Sunday, November 08, 2009

forgive them, Father

The parishioners of All Saints Catholic Church received some disturbing news this weekend. Dozens of consecrated hosts were found stuck to the underside of the pews last Sunday. Fr. Michael Woods celebrated all the Masses this weekend so he could deliver a homily explaining that desecration of the hosts is punishable by excommunication from the church. The same message was conveyed to the students of Knoxville Catholic High School on Thursday morning during their Mass at All Saints.

There are some Christians who take the beginning of the Bible literally. They believe that creation happened in seven days, just like the book of Genesis says. As a Catholic, I was taught that the creation story was a nice way of explaining the world to early humans and that the process took considerably longer than a week. I summarize my belief in three words: "God created evolution."

There are also some Christians who take the words of Jesus figuratively, especially at the Last Supper. As a Catholic, I believe that Jesus meant what he said and said what he meant when he took bread and said, "this is my body. Do this in memory of me." To this day, Catholics believe that the bread and wine at Mass become the body and blood of Jesus. Just because I can't see the difference doesn't mean it hasn't changed. I once heard a priest draw an analogy between the transubstantiation and the exposure of an item to radiation. It looks the same as before but is now very different.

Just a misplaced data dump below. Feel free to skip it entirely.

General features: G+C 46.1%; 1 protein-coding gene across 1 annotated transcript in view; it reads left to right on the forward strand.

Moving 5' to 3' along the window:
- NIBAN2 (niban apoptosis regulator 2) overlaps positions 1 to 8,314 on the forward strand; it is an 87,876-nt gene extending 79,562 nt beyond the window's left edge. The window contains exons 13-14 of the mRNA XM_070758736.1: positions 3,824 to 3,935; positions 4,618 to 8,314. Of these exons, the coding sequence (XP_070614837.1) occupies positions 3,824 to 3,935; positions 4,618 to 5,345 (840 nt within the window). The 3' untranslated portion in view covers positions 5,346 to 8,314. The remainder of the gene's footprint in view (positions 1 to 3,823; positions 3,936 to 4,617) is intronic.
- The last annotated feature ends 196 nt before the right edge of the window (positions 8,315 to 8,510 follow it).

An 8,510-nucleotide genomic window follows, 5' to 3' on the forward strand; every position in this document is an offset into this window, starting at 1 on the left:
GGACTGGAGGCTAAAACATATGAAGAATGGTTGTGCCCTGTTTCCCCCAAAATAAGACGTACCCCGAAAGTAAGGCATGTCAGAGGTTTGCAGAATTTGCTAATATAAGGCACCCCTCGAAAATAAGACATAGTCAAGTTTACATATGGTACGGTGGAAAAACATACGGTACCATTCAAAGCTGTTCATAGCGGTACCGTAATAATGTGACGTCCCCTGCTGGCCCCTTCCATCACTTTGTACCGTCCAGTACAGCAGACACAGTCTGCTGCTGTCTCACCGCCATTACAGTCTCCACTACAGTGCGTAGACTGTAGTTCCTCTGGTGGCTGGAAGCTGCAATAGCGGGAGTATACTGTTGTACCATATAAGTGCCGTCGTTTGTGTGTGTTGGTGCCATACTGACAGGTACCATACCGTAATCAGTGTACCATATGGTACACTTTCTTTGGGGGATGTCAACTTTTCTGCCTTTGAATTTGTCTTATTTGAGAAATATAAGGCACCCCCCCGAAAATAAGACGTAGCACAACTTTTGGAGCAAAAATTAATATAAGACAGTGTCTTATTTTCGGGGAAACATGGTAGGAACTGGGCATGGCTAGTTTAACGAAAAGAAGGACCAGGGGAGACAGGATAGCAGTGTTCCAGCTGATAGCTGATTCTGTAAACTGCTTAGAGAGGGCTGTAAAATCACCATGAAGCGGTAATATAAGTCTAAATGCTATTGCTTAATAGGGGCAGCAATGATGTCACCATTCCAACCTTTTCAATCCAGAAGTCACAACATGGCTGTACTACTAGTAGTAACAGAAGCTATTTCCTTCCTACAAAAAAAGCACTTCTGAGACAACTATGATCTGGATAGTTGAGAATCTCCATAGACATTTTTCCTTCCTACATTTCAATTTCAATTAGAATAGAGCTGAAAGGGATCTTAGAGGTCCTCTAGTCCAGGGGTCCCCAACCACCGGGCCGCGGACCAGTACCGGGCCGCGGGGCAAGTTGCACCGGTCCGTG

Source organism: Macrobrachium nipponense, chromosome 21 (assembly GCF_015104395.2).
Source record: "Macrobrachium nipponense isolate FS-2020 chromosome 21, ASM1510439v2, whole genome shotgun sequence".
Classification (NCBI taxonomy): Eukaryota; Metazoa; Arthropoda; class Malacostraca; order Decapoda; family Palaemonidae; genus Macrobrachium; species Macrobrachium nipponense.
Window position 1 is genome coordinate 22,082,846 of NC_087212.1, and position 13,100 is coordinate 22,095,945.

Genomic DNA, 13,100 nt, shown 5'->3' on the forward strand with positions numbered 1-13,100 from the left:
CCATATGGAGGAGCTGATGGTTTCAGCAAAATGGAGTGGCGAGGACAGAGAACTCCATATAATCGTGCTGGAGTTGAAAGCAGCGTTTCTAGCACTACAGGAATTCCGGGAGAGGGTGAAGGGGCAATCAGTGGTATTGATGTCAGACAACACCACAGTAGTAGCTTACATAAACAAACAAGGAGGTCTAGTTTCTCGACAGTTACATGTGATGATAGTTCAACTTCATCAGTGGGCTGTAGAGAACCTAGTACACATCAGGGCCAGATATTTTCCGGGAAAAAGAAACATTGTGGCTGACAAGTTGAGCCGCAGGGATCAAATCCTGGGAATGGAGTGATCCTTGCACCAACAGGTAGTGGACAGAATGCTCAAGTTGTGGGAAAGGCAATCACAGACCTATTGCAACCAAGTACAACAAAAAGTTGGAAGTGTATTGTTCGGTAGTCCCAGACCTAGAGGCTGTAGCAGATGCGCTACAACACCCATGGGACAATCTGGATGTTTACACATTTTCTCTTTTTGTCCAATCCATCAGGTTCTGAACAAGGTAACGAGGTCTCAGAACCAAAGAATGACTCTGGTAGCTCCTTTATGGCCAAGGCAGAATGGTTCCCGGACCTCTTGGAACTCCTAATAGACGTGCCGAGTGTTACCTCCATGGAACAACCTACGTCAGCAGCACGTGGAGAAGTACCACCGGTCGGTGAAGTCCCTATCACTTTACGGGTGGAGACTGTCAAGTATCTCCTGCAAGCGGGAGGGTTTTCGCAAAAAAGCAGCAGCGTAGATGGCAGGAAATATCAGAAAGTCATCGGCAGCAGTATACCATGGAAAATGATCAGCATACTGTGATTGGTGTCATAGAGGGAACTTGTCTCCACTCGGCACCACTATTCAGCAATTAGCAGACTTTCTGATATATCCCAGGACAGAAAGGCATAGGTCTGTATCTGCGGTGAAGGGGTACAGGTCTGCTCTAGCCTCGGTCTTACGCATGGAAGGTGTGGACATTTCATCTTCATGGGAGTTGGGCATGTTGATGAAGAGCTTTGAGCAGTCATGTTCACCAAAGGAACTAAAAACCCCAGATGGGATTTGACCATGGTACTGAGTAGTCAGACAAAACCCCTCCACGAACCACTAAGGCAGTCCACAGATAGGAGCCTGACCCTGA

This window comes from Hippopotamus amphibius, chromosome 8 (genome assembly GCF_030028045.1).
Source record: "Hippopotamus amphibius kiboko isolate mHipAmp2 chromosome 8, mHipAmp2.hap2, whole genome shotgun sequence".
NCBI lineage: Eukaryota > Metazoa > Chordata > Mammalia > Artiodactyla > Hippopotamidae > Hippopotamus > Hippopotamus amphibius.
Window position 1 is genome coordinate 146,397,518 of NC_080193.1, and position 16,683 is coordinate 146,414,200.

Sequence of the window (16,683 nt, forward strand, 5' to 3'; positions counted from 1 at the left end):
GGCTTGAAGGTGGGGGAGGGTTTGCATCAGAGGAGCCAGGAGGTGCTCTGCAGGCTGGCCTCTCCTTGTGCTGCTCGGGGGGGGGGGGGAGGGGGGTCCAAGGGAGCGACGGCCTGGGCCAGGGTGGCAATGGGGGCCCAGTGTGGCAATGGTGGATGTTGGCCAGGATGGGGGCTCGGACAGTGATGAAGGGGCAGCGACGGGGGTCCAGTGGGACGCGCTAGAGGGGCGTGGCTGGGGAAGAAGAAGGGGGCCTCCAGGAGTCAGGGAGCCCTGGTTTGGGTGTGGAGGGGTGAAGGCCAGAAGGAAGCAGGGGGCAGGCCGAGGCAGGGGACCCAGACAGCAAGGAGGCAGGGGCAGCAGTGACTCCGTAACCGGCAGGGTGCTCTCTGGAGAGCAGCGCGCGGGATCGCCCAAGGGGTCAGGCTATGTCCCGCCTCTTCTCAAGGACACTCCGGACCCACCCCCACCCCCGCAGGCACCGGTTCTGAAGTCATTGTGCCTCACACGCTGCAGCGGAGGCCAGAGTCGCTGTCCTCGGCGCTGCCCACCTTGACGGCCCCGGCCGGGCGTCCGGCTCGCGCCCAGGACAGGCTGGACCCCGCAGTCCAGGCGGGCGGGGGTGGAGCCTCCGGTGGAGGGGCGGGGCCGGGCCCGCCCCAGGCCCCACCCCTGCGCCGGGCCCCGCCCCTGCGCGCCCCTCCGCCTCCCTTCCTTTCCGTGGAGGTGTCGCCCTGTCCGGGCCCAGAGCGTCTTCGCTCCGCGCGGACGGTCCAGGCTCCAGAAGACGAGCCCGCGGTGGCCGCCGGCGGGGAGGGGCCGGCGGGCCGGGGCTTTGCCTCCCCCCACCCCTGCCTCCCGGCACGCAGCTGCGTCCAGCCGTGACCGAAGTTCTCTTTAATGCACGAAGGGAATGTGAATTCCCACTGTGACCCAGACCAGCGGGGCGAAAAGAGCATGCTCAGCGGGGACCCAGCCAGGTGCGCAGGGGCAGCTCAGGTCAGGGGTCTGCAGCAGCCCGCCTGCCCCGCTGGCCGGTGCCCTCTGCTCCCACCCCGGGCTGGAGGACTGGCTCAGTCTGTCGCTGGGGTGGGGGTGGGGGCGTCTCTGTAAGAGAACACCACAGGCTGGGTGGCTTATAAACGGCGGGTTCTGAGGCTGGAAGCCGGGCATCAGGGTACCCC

One of the people I sponsored in the RCIA program at St. Finbar Catholic Church asked me why Jesus would want us to eat his flesh and drink his blood. I responded that the Lord wants us to be one with him, to be in communion, on a cellular level. He becomes food that nourishes us spiritually. I believe that Jesus has the power to take any form he wishes, including that which appears to be bread and wine.

Because Catholics believe in the true presence of Jesus in the Eucharist, the consecrated hosts and wine must be treated with the utmost respect. Those that are not consumed at Mass are kept in a tabernacle. During hours of adoration, a host may be displayed in a monstrance. The desecrated hosts at All Saints had to be disposed of in a sacrarium.

At St. Finbar, ushers were positioned to watch the communion lines. They made sure that the communicants consumed the hosts and did not take them outside. At the time, there was a rumor that Satanists were stealing the Body of Christ from local churches and desecrating it on their altars of evil. Somehow that is easier to understand than whatever compelled someone to stick the hosts to the underside of a pew.

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Anonymous Taylor C. said...

Interesting post, and ditto on the title.


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